At the end of the ride, you hauled your tube and your drowned-rat self out of the river and boarded a bus back to your car. We piled on the bus, feeling rather dirty and sunburned, but very pleased about our latest adventure. But it wasn’t over yet: on the bus ride, there was a bikini-clad girl and a shirtless bro (it was a breeding ground for shirtless bros) sitting across from each other. They had never met, but the shirtless bro cracked a beer and asked the bikini girl if she wanted to do a waterfall. To our surprise, Bikini Girl said yes. I had no idea what a waterfall was, but I had a feeling that I was about to be thoroughly grossed out. I watched with great curiosity (and a healthy dose of apprehension) as Shirtless Bro stood up and poured the beer down his stomach while Bikini Girl held her mouth by his belly button and licked it up. It was quite possibly the most disgusting thing I’ve ever seen.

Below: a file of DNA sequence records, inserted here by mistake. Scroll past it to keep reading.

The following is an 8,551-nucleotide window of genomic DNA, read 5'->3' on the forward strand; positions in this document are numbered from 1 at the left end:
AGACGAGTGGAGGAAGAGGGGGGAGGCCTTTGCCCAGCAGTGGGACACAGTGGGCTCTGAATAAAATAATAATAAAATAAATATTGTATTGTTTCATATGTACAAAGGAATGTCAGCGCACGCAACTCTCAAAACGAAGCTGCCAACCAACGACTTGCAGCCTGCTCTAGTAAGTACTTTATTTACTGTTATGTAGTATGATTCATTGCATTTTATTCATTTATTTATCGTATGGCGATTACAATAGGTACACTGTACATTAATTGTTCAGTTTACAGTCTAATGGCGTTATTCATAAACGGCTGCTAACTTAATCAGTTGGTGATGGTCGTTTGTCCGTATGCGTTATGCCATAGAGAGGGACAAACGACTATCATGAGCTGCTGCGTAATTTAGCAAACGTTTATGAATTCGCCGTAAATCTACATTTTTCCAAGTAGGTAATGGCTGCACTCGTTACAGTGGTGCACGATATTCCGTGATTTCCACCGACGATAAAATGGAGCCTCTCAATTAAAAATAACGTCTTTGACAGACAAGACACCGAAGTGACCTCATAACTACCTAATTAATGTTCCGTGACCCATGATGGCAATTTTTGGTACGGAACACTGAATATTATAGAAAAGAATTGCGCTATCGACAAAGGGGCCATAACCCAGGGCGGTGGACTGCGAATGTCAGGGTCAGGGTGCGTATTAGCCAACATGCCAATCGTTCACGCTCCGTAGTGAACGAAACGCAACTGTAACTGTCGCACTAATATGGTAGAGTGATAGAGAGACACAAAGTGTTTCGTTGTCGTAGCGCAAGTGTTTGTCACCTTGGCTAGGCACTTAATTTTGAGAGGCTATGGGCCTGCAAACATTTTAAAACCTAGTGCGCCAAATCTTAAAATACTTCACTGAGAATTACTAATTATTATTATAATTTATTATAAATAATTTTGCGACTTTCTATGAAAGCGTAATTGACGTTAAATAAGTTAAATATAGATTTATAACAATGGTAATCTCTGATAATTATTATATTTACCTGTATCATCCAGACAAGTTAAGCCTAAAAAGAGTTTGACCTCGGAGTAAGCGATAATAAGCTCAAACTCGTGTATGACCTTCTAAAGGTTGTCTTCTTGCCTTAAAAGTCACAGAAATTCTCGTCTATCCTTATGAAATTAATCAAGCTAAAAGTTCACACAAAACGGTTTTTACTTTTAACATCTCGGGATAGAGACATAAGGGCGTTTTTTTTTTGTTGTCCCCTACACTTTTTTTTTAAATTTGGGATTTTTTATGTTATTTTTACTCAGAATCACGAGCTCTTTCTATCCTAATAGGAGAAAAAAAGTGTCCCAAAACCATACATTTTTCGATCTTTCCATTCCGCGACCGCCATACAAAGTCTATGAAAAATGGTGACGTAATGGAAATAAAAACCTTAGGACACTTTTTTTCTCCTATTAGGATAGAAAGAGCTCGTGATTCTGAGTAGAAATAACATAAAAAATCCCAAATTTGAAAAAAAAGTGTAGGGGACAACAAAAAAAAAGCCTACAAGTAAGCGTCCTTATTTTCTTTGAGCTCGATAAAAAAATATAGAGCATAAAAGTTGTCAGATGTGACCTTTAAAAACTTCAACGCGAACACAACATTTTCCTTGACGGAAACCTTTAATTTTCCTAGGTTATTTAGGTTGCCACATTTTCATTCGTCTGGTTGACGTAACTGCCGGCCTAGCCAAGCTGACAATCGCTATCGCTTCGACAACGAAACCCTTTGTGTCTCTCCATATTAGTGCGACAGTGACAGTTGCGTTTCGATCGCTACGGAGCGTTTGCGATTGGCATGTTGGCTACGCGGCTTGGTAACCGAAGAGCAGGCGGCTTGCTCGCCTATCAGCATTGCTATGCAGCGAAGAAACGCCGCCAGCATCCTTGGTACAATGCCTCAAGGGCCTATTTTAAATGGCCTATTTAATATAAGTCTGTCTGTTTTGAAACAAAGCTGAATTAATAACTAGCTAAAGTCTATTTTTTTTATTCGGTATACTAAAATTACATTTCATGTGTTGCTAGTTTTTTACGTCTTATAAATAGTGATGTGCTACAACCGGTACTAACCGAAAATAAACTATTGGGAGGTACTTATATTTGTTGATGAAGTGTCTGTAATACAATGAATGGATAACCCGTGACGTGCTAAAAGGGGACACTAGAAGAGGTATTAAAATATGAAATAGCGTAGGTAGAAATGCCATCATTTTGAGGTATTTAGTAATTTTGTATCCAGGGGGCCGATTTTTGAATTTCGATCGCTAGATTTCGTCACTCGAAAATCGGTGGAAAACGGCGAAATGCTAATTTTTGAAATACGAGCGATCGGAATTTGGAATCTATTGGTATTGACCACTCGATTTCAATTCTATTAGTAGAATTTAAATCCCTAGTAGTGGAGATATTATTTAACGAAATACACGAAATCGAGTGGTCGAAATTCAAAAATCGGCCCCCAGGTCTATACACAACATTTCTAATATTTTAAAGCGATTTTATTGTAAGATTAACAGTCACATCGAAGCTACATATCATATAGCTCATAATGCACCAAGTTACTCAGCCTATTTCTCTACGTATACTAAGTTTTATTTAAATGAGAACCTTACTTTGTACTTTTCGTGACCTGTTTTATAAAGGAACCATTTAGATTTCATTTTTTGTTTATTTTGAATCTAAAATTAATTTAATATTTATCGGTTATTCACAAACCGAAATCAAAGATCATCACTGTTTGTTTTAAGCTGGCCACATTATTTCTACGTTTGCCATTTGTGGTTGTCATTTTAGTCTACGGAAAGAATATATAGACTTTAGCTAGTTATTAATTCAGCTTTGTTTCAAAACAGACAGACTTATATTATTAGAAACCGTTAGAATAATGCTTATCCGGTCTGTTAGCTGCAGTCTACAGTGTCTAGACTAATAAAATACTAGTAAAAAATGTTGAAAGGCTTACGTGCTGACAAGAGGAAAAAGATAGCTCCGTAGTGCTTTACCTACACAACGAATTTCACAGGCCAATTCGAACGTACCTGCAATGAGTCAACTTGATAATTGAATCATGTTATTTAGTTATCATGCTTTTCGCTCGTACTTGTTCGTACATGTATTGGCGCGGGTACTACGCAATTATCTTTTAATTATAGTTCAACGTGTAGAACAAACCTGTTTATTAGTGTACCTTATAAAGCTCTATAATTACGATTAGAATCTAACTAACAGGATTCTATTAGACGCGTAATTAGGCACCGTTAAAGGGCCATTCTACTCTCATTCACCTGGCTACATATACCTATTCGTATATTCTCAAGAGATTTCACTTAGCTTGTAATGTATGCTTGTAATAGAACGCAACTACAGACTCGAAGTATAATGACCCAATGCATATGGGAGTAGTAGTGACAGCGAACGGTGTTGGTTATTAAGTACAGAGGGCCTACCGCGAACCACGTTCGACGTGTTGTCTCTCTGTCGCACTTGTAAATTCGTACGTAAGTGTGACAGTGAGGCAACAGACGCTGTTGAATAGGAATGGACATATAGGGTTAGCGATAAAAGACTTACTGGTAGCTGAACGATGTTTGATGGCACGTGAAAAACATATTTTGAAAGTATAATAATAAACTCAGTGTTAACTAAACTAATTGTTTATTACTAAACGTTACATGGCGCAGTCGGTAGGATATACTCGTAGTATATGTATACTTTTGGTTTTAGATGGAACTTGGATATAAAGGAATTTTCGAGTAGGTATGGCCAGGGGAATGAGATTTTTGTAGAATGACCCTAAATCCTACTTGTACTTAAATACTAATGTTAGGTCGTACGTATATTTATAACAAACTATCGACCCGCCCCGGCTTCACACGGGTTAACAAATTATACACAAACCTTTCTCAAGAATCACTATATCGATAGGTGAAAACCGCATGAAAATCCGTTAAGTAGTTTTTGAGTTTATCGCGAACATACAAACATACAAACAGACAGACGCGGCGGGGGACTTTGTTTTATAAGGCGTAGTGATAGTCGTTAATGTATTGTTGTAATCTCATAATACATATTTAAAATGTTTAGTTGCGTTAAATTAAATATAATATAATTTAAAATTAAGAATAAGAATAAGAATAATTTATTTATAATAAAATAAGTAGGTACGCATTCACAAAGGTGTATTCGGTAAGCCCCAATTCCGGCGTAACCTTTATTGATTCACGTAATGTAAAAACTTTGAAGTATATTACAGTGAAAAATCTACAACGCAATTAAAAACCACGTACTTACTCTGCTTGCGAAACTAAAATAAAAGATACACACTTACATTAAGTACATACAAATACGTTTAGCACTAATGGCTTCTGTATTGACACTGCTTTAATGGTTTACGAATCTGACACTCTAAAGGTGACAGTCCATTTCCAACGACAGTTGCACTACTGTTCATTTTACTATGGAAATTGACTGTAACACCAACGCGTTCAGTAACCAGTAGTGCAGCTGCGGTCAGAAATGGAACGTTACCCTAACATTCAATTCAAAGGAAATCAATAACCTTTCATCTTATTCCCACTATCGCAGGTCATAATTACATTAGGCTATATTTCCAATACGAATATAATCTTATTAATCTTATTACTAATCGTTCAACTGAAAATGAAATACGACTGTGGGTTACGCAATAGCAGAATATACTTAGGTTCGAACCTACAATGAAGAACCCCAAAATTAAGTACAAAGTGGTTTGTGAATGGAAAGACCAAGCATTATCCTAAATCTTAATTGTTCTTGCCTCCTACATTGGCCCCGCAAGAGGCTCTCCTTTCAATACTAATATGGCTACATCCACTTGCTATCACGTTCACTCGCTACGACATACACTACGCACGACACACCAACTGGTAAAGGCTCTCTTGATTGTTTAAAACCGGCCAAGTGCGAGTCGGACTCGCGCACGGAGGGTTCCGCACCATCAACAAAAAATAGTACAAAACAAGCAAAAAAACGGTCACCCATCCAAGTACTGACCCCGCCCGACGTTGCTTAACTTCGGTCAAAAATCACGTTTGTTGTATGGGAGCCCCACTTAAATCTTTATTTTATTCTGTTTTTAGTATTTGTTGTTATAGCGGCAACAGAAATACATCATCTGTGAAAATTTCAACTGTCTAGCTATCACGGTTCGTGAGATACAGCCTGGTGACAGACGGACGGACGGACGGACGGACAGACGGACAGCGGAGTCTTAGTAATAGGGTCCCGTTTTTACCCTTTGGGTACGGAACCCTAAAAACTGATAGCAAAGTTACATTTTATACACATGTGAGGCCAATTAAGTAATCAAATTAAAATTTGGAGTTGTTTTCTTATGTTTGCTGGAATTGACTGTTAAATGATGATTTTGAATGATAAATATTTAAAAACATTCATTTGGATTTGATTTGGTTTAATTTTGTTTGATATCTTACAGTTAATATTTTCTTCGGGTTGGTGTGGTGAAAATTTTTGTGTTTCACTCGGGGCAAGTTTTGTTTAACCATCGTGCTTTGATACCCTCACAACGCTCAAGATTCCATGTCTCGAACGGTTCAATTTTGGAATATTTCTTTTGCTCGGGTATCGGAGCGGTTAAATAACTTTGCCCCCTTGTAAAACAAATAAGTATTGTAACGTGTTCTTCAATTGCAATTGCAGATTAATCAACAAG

When I got home from my Arizona vacation, I raved to James about how tubing on the Salt River was my favorite thing and we had to spend our entire summer tubing on the Minnesota rivers. James was on board, so the first step was finding a time and a place to river tube.
James claimed that camping in Lanesboro, Minnesota was the best thing ever: no bugs, beautiful scenery, bike trails… and river tubing on the Root River. I was in as soon as I heard river tubing, but I questioned my decision when James informed me that camping in a tent was a requirement. I was so excited about river tubing that I was willing to overcome that (significant) obstacle.